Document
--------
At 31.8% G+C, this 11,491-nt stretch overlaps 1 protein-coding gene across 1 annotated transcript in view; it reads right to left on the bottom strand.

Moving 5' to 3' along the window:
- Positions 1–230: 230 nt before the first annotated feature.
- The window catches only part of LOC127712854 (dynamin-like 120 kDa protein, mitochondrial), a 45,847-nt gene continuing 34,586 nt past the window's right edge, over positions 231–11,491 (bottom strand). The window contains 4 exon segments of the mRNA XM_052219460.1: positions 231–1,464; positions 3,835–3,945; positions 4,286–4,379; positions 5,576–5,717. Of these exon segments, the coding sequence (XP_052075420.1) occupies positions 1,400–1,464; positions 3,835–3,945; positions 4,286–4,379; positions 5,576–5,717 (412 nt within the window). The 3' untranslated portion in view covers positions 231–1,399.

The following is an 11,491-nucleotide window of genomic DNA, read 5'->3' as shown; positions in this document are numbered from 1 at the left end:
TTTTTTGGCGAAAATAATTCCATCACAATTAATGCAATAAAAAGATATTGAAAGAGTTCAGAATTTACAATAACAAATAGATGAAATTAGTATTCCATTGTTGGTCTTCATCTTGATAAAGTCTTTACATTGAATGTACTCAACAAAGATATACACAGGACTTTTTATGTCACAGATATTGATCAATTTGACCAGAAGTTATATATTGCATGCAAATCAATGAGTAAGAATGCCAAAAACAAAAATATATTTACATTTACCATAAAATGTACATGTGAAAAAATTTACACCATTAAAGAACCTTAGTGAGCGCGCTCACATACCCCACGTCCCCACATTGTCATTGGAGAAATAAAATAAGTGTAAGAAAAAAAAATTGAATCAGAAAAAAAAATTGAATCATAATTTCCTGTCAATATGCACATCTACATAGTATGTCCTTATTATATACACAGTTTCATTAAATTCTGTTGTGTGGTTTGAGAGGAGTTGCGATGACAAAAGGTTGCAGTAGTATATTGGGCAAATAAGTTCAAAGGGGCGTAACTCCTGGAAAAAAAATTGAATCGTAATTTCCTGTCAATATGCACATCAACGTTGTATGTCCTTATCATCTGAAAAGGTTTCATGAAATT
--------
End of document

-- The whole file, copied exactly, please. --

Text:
At 31.8% G+C, this 11,491-nt stretch overlaps 1 protein-coding gene across 1 annotated transcript in view; it reads right to left on the bottom strand.

Moving 5' to 3' along the window:
- Positions 1–230: 230 nt before the first annotated feature.
- The window catches only part of LOC127712854 (dynamin-like 120 kDa protein, mitochondrial), a 45,847-nt gene continuing 34,586 nt past the window's right edge, over positions 231–11,491 (bottom strand). The window contains 4 exon segments of the mRNA XM_052219460.1: positions 231–1,464; positions 3,835–3,945; positions 4,286–4,379; positions 5,576–5,717. Of these exon segments, the coding sequence (XP_052075420.1) occupies positions 1,400–1,464; positions 3,835–3,945; positions 4,286–4,379; positions 5,576–5,717 (412 nt within the window). The 3' untranslated portion in view covers positions 231–1,399.

The following is an 11,491-nucleotide window of genomic DNA, read 5'->3' as shown; positions in this document are numbered from 1 at the left end:
TTTTTTGGCGAAAATAATTCCATCACAATTAATGCAATAAAAAGATATTGAAAGAGTTCAGAATTTACAATAACAAATAGATGAAATTAGTATTCCATTGTTGGTCTTCATCTTGATAAAGTCTTTACATTGAATGTACTCAACAAAGATATACACAGGACTTTTTATGTCACAGATATTGATCAATTTGACCAGAAGTTATATATTGCATGCAAATCAATGAGTAAGAATGCCAAAAACAAAAATATATTTACATTTACCATAAAATGTACATGTGAAAAAATTTACACCATTAAAGAACCTTAGTGAGCGCGCTCACATACCCCACGTCCCCACATTGTCATTGGAGAAATAAAATAAGTGTAAGAAAAAAAAATTGAATCAGAAAAAAAAATTGAATCATAATTTCCTGTCAATATGCACATCTACATAGTATGTCCTTATTATATACACAGTTTCATTAAATTCTGTTGTGTGGTTTGAGAGGAGTTGCGATGACAAAAGGTTGCAGTAGTATATTGGGCAAATAAGTTCAAAGGGGCGTAACTCCTGGAAAAAAAATTGAATCGTAATTTCCTGTCAATATGCACATCAACGTTGTATGTCCTTATCATCTGAAAAGGTTTCATGAAATT